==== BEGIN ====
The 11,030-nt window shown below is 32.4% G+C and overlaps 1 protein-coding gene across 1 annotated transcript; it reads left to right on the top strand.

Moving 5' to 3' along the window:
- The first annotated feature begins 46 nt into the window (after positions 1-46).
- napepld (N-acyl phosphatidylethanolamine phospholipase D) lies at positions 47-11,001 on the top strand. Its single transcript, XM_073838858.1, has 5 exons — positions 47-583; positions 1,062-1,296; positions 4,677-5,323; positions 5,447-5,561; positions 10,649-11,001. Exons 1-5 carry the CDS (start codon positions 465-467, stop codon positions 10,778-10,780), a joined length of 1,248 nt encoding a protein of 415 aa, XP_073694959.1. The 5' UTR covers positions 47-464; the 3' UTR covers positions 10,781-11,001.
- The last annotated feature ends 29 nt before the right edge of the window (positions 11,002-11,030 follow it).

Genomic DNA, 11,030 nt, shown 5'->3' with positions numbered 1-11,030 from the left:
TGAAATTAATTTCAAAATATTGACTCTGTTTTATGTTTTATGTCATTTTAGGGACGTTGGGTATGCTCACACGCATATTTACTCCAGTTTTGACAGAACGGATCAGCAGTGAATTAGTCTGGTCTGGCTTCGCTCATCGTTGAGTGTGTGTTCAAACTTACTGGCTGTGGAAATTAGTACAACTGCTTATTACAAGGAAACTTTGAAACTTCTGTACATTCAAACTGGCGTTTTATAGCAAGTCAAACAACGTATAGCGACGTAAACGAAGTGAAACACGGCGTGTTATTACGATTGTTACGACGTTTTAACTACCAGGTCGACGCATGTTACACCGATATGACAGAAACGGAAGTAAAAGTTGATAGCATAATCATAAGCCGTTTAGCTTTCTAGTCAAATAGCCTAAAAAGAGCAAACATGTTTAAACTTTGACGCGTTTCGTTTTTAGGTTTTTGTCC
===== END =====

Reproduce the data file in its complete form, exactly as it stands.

The 11,030-nt window shown below is 32.4% G+C and overlaps 1 protein-coding gene across 1 annotated transcript; it reads left to right on the top strand.

Moving 5' to 3' along the window:
- The first annotated feature begins 46 nt into the window (after positions 1-46).
- napepld (N-acyl phosphatidylethanolamine phospholipase D) lies at positions 47-11,001 on the top strand. Its single transcript, XM_073838858.1, has 5 exons — positions 47-583; positions 1,062-1,296; positions 4,677-5,323; positions 5,447-5,561; positions 10,649-11,001. Exons 1-5 carry the CDS (start codon positions 465-467, stop codon positions 10,778-10,780), a joined length of 1,248 nt encoding a protein of 415 aa, XP_073694959.1. The 5' UTR covers positions 47-464; the 3' UTR covers positions 10,781-11,001.
- The last annotated feature ends 29 nt before the right edge of the window (positions 11,002-11,030 follow it).

Genomic DNA, 11,030 nt, shown 5'->3' with positions numbered 1-11,030 from the left:
TGAAATTAATTTCAAAATATTGACTCTGTTTTATGTTTTATGTCATTTTAGGGACGTTGGGTATGCTCACACGCATATTTACTCCAGTTTTGACAGAACGGATCAGCAGTGAATTAGTCTGGTCTGGCTTCGCTCATCGTTGAGTGTGTGTTCAAACTTACTGGCTGTGGAAATTAGTACAACTGCTTATTACAAGGAAACTTTGAAACTTCTGTACATTCAAACTGGCGTTTTATAGCAAGTCAAACAACGTATAGCGACGTAAACGAAGTGAAACACGGCGTGTTATTACGATTGTTACGACGTTTTAACTACCAGGTCGACGCATGTTACACCGATATGACAGAAACGGAAGTAAAAGTTGATAGCATAATCATAAGCCGTTTAGCTTTCTAGTCAAATAGCCTAAAAAGAGCAAACATGTTTAAACTTTGACGCGTTTCGTTTTTAGGTTTTTGTCC